The Colorado Springs 150th Anniversary Is Finally Here
This year, the City of Colorado Springs is celebrating the 150th anniversary of its founding as a city. A sesquicentennial (don’t worry, we can’t pronounce it either) is a pretty big deal for any city. That’s a long time to grow and thrive — and boy have we thrived. Once a tiny resort enclave and Gold Rush pit stop for optimistic miners on their way into the mountains, Colorado Springs has grown to become the 39th largest city in the United States.
There’s no question that we are huge fans of Colorado Springs. We spend a significant amount of time sharing just how awesome it is so that everyone else will love it too. Frankly, we don’t even have to work that hard. The city truly sells itself. In honor of our love of this quintessentially Colorado city, we’re going to share a little bit about the history of Colorado Springs.
How It All Began: The Founding of Colorado Springs
Colorado Springs was founded in 1871 by William J. Palmer (the man on the horse smack in the middle of one of our busiest downtown intersections). He designed the streets in the area (we aren’t so sure if we’re thankful about that, trucked in trees to beautify the city and established some of the city’s most beloved parks. He also eventually built his wife a castle. She rarely used it because the altitude made her sick, but it’s the thought that counts. Today you can visit Glen Eyerie and explore and even stay the night.
Palmer’s influence preserved much of the inner-city open space that residents and visitor still enjoy today. Considering the rapid pace of development since the city was first established, that’s definitely a good thing. It also might be the reason Colorado Springs is known for sprawling out in all directions.
Palmer wasn’t the only influencer making waves in the city. The teetotaling entrepreneur would eventually have to contend with another philanthropic capitalist — one that really, really liked his booze. Sassy bootlegger and savvy entrepreneur Spencer Penrose arrived in Colorado Springs in the late 1800s. He promptly struck it rich in Cripple Creek and used that money to fund a variety of ventures that only led to more success. One of those ventures was establishing a substantial number of attractions that residents and visitors still enjoy in Colorado Springs today.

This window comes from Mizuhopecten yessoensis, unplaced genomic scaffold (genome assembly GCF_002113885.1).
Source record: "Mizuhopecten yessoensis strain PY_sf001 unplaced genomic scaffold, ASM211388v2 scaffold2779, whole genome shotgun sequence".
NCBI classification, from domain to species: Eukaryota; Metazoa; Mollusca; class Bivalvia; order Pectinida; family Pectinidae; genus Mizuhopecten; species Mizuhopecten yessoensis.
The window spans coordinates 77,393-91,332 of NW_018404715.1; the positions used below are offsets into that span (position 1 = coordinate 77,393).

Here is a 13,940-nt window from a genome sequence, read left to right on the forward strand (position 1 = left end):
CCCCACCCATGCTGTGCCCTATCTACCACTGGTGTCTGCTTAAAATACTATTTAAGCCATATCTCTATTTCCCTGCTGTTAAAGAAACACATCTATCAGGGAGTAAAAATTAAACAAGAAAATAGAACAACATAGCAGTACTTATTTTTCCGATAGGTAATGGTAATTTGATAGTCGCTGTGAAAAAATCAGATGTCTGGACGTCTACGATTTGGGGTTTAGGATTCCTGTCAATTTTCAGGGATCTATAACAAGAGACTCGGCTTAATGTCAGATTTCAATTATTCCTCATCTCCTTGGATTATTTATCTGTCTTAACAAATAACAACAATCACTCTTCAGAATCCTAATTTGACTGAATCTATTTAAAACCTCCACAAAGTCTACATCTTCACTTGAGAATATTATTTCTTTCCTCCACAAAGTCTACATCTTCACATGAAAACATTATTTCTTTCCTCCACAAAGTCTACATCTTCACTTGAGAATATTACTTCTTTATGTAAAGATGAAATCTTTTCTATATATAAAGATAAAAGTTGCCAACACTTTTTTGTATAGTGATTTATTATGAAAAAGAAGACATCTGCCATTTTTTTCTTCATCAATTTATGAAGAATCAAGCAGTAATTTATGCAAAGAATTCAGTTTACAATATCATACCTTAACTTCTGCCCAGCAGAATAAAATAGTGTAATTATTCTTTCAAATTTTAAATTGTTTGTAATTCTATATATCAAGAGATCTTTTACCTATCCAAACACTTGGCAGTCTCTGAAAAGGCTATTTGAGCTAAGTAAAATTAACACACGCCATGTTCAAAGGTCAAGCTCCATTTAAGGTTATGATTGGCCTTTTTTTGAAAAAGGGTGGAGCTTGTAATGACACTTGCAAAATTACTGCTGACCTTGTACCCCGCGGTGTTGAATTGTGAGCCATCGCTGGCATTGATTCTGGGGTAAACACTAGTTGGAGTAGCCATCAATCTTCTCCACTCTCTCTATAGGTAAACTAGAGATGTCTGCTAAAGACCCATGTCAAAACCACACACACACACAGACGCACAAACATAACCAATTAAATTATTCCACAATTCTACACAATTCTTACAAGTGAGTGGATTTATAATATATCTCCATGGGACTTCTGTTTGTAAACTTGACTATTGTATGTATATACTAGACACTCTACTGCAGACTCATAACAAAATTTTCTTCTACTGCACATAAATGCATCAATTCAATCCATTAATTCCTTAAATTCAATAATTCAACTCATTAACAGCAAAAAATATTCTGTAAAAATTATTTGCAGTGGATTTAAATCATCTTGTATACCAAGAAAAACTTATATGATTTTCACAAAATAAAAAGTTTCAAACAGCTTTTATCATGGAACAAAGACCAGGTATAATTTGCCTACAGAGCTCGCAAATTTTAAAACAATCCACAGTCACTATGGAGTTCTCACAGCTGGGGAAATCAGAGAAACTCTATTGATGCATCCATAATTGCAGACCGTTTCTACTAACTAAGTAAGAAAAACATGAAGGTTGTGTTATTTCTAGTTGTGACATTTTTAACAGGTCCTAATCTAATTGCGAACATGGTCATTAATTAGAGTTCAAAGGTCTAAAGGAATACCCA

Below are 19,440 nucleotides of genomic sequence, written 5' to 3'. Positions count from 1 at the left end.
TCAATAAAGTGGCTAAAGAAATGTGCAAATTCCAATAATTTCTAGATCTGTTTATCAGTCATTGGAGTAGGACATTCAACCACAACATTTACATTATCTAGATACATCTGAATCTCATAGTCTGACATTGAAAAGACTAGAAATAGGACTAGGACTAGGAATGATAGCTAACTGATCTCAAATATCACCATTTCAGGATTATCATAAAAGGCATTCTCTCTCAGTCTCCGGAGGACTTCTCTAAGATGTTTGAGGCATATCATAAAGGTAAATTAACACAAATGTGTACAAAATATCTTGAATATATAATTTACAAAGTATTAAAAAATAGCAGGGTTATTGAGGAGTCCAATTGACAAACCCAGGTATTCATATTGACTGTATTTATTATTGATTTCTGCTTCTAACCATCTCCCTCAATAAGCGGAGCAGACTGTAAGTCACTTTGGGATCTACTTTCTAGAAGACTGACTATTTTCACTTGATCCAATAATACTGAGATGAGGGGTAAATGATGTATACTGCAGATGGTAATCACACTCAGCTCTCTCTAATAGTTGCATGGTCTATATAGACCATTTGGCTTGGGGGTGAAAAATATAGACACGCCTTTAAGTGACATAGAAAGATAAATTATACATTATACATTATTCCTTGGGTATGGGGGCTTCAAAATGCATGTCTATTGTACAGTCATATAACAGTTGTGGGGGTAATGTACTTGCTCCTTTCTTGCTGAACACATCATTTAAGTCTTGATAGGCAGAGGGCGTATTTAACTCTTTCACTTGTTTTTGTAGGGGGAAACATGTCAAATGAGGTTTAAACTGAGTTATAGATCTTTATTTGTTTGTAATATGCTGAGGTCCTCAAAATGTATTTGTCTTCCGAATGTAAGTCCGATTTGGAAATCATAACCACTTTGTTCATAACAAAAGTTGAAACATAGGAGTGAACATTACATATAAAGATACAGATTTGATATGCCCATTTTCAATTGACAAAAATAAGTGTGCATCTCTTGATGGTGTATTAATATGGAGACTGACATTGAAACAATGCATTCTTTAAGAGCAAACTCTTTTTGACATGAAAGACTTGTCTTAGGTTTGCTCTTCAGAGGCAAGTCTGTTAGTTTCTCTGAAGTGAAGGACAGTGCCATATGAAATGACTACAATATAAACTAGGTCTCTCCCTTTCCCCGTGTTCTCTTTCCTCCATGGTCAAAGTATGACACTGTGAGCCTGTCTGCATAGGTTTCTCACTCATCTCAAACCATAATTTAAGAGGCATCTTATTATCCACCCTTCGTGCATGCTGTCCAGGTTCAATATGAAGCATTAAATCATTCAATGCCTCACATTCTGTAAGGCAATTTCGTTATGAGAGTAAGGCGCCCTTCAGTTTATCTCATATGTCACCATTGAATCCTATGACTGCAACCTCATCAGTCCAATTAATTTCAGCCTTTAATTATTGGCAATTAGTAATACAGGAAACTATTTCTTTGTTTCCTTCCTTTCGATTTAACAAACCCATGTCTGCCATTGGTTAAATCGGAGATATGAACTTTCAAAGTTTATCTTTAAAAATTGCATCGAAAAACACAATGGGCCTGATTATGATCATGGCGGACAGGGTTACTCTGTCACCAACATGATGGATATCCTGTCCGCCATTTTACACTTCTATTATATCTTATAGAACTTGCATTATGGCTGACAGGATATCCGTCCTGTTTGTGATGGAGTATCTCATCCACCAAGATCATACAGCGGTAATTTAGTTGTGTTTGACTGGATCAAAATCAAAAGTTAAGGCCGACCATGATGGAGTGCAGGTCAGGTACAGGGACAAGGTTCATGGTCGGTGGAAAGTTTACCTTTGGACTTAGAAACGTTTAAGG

Penrose built the world-famous Broadmoor Hotel, the Cheyenne Mountain Zoo and the Pikes Peak Highway. He also established the race that runs up that same highway each year, known as the Pikes Peak International Hill Climb. We highly doubt the man had any concept of the speeds with which future racers would hit those infamous switchbacks at the time. Maybe he would have made the road a bit further from all those giant drop-offs.
Quick and Cool Facts About Colorado Springs
There’s no question that Colorado Springs has a pretty interesting history. We thought we’d launch our celebration of the 150th birthday with some really cool facts about our city.
- Colorado Springs became a city before Colorado became a state. Colorful Colorado was still just the Territory of Colorado when Colorado Springs was established in 1871. The state would take another 5 years to make things official. Good thing they kept the name, or we would all look really silly.
- Colorado Springs was on the frontier, but it wasn’t your average Wild West town. It was a place for the elite to vacation and rub elbows, as well as a health retreat.
- “America the Beautiful” was penned by Katharine Lee Bates around 1895 after a trip up Pikes Peak. We can only surmise her awe was inspired by the grand view of Colorado Springs.
- Spencer Penrose, who you may remember as the other man whose name is plastered on a variety of landmarks and organizations, is interred with his wife, Julie, in the floor of the chapel of the Will Rogers Shrine of the Sun at Cheyenne Mountain
- William J. Palmer was less extra than his fellow city builder and is currently buried in Colorado Springs in an actual cemetery. You can visit his grave at Evergreen Cemetery located near Memorial Park.
- Nikola Tesla, tragic genius, had an experimental lab in Colorado Springs.
- Garden of the Gods is not allowed to charge any entrance fees or build any structures that are not a complete necessity for its maintenance. These rules were established when the family of Charles Elliott Perkins gifted the park to the city.
- Fannie May Duncan, a philanthropist, activist and entrepreneur called our fair city home and established one of the first integrated jazz clubs — the Cotton Club.
A Snapshot of Colorado Springs on Her 150th Birthday
Like Paul Rudd, the City of Colorado Springs just seems to look a little bit younger each year. The city is huge, much larger than Palmer or Penrose could have ever fathomed when they came here in the 1800s. The city’s most recent population report estimates a population of 498,879 people. The last reported size of the city was 195 square miles. However, that census was taken in 2010 so we are confident it has expanded even more in the last decade.
While the city still supports a thriving tourism industry like the days of old, it has also become a haven for artists and a place where industries such as health care, defense and recreation thrive. The latter is boosted by the copious amount of park land and numerous outdoor attractions established by the city’s forefathers 150 years ago. In short, this city is still looking as fine, if not finer, than she did the day she was established. Happy birthday, Colorado Springs!